An American schoolteacher, who had been shot and injured by a 6-year-old student, announced on Wednesday that she was suing the school’s management, which she said repeatedly ignored the threat posed by the child. On January 6, the day of the tragedy that shocked public opinion, teacher Abigail Zwerner and her colleagues warned officials at Richneck Elementary School in Newport News, Virginia three times that the CP student could be armed and threatened his classmates, assured Diane Toscano, the teacher’s lawyer.
“But the school administration didn’t seem to care”, continued the lawyer, detailing her legal complaint, during a press conference on Wednesday. The student, in possession of a 9mm caliber Taurus pistol, fired a bullet which punctured Ms Zwerner’s hand before hitting her in the chest. The 25-year-old victim claimed to have warned the management of the establishment in the morning that the boy, whose identity has not been revealed, had threatened to hit another child. An hour later, another teacher had warned him that the child had probably brought a gun to school without him being able to see it in his schoolbag.
Finally, a third teacher reported that a student had told him in tears that he had just seen the weapon and been threatened with it. Despite these warnings, the teachers did not obtain permission to search the student. “This tragedy could have been totally avoided if school safety officials had played their part and taken action when they became aware of an imminent danger”, said Diane Toscano. The teacher survived a bullet to the chest but has to undergo further operations.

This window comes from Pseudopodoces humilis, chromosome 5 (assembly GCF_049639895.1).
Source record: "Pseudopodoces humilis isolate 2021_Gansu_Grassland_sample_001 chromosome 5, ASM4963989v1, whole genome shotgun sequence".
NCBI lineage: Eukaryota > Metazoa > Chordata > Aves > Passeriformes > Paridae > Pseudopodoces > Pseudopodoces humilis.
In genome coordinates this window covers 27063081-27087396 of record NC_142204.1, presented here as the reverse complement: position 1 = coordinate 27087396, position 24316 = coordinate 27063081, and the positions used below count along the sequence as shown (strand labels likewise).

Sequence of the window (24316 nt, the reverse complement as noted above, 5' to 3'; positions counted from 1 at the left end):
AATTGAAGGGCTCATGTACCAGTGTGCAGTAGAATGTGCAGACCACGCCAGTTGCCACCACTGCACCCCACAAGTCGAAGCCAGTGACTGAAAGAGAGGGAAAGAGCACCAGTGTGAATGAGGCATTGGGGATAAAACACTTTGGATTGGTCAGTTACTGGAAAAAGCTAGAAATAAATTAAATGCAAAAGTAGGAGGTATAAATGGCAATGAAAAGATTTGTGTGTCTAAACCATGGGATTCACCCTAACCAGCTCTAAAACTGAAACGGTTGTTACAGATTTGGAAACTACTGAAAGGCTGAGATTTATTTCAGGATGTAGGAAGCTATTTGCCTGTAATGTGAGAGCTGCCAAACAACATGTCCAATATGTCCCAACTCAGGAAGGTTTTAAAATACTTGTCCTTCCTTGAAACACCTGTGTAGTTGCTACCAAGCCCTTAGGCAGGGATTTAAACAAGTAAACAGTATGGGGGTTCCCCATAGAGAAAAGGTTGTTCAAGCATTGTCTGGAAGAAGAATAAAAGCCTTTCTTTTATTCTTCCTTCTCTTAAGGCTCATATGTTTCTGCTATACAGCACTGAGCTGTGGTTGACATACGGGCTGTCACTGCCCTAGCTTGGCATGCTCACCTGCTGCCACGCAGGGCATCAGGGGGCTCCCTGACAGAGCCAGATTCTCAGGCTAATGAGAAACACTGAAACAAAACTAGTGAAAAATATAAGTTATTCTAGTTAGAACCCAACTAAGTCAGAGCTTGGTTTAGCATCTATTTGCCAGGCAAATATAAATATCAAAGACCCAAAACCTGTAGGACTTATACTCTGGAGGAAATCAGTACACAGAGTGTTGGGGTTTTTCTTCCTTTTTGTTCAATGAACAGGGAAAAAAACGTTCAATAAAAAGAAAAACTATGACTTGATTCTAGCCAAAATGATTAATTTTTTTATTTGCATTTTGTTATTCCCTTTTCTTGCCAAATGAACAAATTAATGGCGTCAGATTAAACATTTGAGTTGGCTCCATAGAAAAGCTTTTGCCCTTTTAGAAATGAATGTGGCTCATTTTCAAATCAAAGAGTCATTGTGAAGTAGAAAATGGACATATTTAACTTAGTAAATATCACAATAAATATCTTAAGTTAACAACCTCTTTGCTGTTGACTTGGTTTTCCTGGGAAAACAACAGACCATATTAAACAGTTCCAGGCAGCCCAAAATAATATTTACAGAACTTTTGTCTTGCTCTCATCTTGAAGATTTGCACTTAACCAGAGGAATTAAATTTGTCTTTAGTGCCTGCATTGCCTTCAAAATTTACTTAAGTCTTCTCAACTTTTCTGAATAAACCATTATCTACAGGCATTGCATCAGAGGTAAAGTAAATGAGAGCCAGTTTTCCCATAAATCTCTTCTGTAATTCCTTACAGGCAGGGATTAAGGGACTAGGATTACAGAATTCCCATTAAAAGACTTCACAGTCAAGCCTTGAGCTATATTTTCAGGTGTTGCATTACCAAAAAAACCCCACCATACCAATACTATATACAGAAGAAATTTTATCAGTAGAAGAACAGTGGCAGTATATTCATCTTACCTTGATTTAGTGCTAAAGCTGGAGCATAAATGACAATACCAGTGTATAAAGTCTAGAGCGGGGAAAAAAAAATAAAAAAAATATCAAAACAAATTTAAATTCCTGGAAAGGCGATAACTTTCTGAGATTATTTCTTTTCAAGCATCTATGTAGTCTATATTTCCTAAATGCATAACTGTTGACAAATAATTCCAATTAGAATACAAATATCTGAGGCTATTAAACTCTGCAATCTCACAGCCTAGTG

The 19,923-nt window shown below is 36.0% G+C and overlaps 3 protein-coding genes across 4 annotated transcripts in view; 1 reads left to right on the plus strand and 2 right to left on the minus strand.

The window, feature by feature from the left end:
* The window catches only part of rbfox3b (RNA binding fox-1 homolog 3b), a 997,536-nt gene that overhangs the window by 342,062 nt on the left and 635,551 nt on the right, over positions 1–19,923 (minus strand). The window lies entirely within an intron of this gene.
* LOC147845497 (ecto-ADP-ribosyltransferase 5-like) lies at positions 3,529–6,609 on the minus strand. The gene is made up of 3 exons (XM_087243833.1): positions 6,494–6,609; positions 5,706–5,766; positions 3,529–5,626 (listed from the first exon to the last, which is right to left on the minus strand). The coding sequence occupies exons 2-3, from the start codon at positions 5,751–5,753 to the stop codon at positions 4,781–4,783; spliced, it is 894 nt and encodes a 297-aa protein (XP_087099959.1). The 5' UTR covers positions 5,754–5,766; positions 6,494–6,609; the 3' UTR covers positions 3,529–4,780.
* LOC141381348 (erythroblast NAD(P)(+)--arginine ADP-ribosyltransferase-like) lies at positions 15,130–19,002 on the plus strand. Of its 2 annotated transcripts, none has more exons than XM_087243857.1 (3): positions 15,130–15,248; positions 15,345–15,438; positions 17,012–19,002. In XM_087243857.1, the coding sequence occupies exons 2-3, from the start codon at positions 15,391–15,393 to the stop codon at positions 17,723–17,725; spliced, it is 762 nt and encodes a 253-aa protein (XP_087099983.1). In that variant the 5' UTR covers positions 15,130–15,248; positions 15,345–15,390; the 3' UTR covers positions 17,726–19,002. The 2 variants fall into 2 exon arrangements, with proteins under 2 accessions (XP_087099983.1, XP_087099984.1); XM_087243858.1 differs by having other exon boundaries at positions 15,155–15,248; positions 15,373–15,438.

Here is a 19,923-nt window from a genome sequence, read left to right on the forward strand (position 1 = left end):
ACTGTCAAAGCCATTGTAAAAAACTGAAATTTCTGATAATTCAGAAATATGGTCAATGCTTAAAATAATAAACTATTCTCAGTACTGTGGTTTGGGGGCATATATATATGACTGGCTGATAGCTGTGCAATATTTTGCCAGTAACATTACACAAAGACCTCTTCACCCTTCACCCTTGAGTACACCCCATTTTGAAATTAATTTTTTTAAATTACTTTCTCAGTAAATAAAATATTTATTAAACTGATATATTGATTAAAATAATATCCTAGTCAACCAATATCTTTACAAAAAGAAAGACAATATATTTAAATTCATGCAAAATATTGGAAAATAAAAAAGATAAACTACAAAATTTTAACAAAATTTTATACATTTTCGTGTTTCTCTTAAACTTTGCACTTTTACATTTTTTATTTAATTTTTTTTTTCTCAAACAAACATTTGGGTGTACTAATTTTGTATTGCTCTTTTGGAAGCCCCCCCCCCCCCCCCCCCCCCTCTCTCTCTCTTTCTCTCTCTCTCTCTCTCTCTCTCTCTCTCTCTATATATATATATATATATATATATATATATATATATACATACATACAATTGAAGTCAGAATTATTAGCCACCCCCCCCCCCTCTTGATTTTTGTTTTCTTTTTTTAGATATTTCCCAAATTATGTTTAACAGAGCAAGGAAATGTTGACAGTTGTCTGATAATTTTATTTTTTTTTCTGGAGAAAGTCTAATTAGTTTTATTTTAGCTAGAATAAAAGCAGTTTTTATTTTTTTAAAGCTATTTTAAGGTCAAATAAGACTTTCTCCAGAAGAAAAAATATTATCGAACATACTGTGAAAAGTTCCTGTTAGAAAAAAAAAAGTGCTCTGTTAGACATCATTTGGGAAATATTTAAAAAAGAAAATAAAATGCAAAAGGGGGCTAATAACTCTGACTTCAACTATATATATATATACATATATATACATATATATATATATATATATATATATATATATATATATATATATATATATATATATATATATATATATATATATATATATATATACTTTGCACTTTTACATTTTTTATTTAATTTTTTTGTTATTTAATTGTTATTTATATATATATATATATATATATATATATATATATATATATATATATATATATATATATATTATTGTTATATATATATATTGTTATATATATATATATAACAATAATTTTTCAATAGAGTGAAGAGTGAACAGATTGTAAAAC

The local authorities have decided to temporarily withdraw custody of the child from his parents and have him admitted to a medical center, pending a decision on possible prosecution. Given his young age, he should be considered criminally irresponsible, even though police called the shooting a“intentional”. His parents, on the other hand, could be charged with violating a local law that prohibits leaving loaded weapons accessible to children under 14 years of age. The United States, where nearly 400 million weapons are in circulation, is regularly bereaved by shootings in schools but it is very rare that the shooters are so young.